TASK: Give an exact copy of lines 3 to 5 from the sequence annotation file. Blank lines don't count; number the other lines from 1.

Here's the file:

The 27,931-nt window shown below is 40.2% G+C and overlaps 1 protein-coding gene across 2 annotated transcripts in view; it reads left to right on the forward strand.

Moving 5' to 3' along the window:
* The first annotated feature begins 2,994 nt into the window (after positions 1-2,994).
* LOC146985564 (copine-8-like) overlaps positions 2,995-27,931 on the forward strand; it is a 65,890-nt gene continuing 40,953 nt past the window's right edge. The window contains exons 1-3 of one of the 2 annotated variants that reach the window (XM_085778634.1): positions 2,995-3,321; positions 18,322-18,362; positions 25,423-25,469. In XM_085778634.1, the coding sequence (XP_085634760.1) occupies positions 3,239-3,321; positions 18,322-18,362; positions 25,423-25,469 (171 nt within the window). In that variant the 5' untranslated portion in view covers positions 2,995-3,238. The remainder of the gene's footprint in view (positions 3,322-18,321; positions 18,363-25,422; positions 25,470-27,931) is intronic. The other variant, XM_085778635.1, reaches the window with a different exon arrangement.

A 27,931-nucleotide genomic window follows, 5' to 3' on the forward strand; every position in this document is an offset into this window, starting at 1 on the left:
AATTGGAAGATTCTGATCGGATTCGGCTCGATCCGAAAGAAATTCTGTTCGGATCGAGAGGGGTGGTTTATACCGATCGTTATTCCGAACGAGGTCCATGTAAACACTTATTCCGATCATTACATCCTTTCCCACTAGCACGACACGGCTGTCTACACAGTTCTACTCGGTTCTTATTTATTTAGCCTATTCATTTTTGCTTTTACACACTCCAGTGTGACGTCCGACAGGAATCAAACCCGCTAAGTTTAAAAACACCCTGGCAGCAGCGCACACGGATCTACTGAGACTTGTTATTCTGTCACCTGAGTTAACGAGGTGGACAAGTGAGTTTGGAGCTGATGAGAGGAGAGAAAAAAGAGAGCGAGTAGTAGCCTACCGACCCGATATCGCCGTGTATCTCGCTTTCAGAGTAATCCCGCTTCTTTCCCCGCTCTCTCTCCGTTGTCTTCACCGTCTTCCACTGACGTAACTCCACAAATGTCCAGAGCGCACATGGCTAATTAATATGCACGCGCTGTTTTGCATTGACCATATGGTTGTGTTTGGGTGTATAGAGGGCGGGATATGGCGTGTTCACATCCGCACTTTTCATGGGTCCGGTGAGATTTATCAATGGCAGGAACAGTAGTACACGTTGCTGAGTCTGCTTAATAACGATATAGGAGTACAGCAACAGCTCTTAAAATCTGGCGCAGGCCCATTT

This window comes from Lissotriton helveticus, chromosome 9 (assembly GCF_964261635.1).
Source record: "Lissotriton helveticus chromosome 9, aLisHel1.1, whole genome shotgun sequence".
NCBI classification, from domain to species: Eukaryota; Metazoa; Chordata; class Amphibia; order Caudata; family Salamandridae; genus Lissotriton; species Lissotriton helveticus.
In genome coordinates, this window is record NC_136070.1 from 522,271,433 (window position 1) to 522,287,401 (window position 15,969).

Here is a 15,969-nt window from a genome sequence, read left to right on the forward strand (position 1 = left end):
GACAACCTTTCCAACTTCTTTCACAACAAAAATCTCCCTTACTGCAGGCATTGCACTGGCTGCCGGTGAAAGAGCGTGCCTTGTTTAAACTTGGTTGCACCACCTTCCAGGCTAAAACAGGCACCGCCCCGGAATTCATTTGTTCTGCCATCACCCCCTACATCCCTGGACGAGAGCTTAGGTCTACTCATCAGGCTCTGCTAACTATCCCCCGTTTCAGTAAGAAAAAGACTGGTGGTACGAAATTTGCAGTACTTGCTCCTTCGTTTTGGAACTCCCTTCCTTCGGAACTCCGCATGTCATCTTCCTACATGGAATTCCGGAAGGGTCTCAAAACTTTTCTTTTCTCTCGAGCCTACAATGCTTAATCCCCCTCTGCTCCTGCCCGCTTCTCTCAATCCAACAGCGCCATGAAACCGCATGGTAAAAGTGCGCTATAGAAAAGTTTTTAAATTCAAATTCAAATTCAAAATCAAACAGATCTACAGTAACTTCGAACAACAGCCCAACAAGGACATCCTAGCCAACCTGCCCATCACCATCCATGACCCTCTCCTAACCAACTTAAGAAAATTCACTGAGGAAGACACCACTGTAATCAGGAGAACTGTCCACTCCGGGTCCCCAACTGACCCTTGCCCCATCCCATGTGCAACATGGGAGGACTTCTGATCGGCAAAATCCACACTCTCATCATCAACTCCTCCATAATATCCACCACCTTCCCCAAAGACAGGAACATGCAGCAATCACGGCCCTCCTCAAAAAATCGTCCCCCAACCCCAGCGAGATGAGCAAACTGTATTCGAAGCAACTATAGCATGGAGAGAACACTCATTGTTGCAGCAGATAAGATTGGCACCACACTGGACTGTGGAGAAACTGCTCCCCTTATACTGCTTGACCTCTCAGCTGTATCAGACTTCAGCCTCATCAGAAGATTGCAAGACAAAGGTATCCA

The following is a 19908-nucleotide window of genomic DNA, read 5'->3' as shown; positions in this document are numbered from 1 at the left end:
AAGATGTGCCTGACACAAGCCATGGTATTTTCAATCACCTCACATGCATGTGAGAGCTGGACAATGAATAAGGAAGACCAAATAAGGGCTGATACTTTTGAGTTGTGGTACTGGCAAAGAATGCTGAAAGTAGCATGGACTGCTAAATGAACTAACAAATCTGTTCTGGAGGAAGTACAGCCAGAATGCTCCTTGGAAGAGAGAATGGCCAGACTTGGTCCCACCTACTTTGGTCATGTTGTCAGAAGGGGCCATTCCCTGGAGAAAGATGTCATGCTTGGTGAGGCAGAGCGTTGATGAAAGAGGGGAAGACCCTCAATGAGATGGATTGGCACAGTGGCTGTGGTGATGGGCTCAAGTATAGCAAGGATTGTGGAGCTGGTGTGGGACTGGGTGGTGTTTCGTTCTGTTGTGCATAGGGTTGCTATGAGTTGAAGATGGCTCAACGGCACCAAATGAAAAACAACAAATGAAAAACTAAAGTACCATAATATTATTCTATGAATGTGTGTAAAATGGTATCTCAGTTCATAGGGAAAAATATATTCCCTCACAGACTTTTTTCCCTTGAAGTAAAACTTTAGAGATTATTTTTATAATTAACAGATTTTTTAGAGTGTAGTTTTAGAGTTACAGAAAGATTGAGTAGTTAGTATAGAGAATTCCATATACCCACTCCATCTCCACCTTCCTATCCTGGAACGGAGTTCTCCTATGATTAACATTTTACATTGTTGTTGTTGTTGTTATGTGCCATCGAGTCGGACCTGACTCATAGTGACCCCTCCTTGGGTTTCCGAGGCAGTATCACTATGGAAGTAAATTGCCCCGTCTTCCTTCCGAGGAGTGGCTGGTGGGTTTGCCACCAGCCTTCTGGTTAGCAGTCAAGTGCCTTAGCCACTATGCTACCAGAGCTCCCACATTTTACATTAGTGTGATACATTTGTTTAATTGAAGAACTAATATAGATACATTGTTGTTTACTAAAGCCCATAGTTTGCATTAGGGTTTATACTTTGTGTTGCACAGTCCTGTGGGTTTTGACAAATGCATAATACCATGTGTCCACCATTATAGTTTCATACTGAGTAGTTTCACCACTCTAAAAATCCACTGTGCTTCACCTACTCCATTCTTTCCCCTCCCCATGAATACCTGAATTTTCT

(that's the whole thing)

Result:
* The first annotated feature begins 2,994 nt into the window (after positions 1-2,994).
* LOC146985564 (copine-8-like) overlaps positions 2,995-27,931 on the forward strand; it is a 65,890-nt gene continuing 40,953 nt past the window's right edge. The window contains exons 1-3 of one of the 2 annotated variants that reach the window (XM_085778634.1): positions 2,995-3,321; positions 18,322-18,362; positions 25,423-25,469. In XM_085778634.1, the coding sequence (XP_085634760.1) occupies positions 3,239-3,321; positions 18,322-18,362; positions 25,423-25,469 (171 nt within the window). In that variant the 5' untranslated portion in view covers positions 2,995-3,238. The remainder of the gene's footprint in view (positions 3,322-18,321; positions 18,363-25,422; positions 25,470-27,931) is intronic. The other variant, XM_085778635.1, reaches the window with a different exon arrangement.

A 27,931-nucleotide genomic window follows, 5' to 3' on the forward strand; every position in this document is an offset into this window, starting at 1 on the left: